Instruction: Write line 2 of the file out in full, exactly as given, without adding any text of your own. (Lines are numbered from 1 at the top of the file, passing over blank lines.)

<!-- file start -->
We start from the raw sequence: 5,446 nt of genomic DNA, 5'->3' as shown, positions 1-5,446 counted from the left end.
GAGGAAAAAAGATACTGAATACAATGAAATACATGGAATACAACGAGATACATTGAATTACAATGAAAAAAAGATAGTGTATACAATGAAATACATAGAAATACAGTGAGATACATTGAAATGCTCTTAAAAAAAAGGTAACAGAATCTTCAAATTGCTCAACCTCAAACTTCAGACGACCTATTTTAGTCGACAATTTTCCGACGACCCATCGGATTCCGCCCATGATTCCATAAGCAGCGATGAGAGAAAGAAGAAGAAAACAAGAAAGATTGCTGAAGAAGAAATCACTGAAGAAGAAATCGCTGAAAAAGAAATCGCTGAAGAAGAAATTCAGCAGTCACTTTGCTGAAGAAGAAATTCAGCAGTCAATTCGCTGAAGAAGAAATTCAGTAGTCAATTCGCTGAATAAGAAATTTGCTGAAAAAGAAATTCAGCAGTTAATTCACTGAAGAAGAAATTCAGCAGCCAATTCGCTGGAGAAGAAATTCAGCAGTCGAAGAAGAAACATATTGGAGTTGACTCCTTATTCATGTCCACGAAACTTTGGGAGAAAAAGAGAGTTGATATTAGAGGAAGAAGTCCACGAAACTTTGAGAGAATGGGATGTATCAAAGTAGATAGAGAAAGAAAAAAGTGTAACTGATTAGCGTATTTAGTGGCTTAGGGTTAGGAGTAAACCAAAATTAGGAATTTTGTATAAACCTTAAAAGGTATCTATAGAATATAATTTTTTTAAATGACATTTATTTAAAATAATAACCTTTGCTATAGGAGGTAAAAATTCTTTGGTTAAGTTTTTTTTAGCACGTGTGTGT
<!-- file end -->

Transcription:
GAGGAAAAAAGATACTGAATACAATGAAATACATGGAATACAACGAGATACATTGAATTACAATGAAAAAAAGATAGTGTATACAATGAAATACATAGAAATACAGTGAGATACATTGAAATGCTCTTAAAAAAAAGGTAACAGAATCTTCAAATTGCTCAACCTCAAACTTCAGACGACCTATTTTAGTCGACAATTTTCCGACGACCCATCGGATTCCGCCCATGATTCCATAAGCAGCGATGAGAGAAAGAAGAAGAAAACAAGAAAGATTGCTGAAGAAGAAATCACTGAAGAAGAAATCGCTGAAAAAGAAATCGCTGAAGAAGAAATTCAGCAGTCACTTTGCTGAAGAAGAAATTCAGCAGTCAATTCGCTGAAGAAGAAATTCAGTAGTCAATTCGCTGAATAAGAAATTTGCTGAAAAAGAAATTCAGCAGTTAATTCACTGAAGAAGAAATTCAGCAGCCAATTCGCTGGAGAAGAAATTCAGCAGTCGAAGAAGAAACATATTGGAGTTGACTCCTTATTCATGTCCACGAAACTTTGGGAGAAAAAGAGAGTTGATATTAGAGGAAGAAGTCCACGAAACTTTGAGAGAATGGGATGTATCAAAGTAGATAGAGAAAGAAAAAAGTGTAACTGATTAGCGTATTTAGTGGCTTAGGGTTAGGAGTAAACCAAAATTAGGAATTTTGTATAAACCTTAAAAGGTATCTATAGAATATAATTTTTTTAAATGACATTTATTTAAAATAATAACCTTTGCTATAGGAGGTAAAAATTCTTTGGTTAAGTTTTTTTTAGCACGTGTGTGT